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Barking, Havering and Redbridge NHS University Trust

Barking, Havering and Redbridge University Hospitals NHS Trust is a large acute Trust serving a diverse population of 750,000 in outer north east London. It operates from two main locations, Queens Hospital in Romford and King George Hospital in Goodmayes, but also provides services at other clinics, polyclinics and hospitals across the area, mostly on an outpatient basis. Our vision is to provide outstanding healthcare to our community, delivered with PRIDE. Working closely with our partner organisations, our 6,500 staff and volunteers care for a diverse community of 750,000 people. Our PRIDE values of Passion; Responsibility; Innovation; Drive and Empowerment inspire us and keep our patients at the heart of everything we do.

4 March 2019
Hospitals and Hospital Trusts, Health

1. Action Plan

1. The National Dementia Declaration lists seven outcomes that the DAA are seeking to achieve for people with dementia and their carers. How would you describe your organisation’s role in delivering better outcomes for people with dementia and their carers?

The Executive Lead for Dementia is the Trust’s Chief Nurse. Barking, Havering, & Redbridge University Hospitals NHS Trust (BHRUT) has a dedicated Dementia and Delirium Service. The team work across both hospital sites to support the operational delivery of the national and local dementia agenda.

The Trust is signed up to the National CQUIN for Dementia to identify new cases of Dementia in over 75s; the national target of 90% is currently being achieved.

To ensure people living with dementia receive safe, equitable care and are treated with dignity and respect throughout their hospital journey the Trust have initiated the following:    


Butterfly Scheme - This is a national initiative to improve patient safety and well-being in hospitals. The scheme teaches staff to offer a positive and appropriate response to people with Dementia and/or Delirium.


‘This is me’ form - this provides information for health and social care professionals to build a better understanding of who the person really is. The form includes space to include details on the person’s cultural and family background, events, people and places from their lives, preferences, routines and their personality.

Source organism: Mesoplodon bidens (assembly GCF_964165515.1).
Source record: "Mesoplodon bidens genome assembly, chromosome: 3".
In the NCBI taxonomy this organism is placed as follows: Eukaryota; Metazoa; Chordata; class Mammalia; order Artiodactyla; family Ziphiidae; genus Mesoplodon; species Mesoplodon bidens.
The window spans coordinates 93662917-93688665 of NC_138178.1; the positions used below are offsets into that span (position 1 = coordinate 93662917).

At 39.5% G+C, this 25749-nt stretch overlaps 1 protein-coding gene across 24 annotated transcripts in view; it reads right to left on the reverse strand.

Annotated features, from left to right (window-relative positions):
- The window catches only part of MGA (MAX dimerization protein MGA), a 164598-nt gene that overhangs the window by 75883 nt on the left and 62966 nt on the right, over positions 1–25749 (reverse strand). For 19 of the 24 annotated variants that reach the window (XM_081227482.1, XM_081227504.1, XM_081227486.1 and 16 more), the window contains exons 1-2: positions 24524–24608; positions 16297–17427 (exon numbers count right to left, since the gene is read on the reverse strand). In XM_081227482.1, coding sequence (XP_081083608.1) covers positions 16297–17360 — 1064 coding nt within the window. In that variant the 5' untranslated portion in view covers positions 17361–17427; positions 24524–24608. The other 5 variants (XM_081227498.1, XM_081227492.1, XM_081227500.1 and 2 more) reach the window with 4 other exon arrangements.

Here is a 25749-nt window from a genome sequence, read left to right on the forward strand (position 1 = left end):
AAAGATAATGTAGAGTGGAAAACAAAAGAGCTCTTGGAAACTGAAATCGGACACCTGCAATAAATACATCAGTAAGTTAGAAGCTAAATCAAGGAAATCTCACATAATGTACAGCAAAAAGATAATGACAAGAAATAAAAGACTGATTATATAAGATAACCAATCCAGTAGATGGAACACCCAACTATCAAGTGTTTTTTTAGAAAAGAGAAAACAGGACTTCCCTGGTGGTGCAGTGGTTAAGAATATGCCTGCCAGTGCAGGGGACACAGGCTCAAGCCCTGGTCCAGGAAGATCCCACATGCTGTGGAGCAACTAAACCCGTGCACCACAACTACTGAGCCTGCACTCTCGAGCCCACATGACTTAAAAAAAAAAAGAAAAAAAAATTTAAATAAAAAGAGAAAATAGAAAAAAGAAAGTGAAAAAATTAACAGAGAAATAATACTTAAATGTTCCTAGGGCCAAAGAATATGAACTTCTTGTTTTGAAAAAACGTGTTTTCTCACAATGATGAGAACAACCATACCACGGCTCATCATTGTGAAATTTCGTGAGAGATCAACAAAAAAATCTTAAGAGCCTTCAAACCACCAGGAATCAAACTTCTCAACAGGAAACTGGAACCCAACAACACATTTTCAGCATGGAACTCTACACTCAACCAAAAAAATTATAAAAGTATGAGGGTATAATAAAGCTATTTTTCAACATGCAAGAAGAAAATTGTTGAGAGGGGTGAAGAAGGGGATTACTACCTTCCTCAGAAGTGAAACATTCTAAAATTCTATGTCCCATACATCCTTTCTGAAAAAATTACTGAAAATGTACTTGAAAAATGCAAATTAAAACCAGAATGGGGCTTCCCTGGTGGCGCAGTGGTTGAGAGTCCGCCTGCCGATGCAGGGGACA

Dementia & Delirium Care Plan - this identifies the individual needs of the person and to promote person centred care.


‘John’s Campaign’ - this recognises the important role of those who care for people who are living with Dementia. The Campaign’s purpose lies in the belief that carers should be welcomed and encouraged by staff. The Trust’s Carer Policy and Carer Support Plan utilises the ethos of John’s Campaign to support carers trust-wide.


Dementia Awareness training (Tier 1 & Tier 2) - is essential training for all Trust staff.  A plan is in place to launch Tier 3 training in spring 2019.  A Dementia Training Strategy and Training Needs Analysis are currently being developed in line with the national Dementia Training Standards Framework (2018).


Holistic Therapies - there is a range of innovative therapies including Pet Therapy, Twiddle Muffs, Fidget Blankets/Toys and Reminiscence Interactive Therapeutic Activities Screens that are available to provide distraction and comfort for a person living with dementia during their hospital stay.   


Dementia Coffee Mornings are currently being reintroduced for patients and carers/family to provide a forum to chat and/or be offered further support either from Trust staff or through signposting to the appropriate community partner.

2. What are the challenges to delivering these outcomes from the perspective of your organisation?

The Trust has successfully implemented many Dementia initiatives within the Care of the Elderly ward environments across both hospital sites. The challenge is now to embed these Trustwide.

2. Actions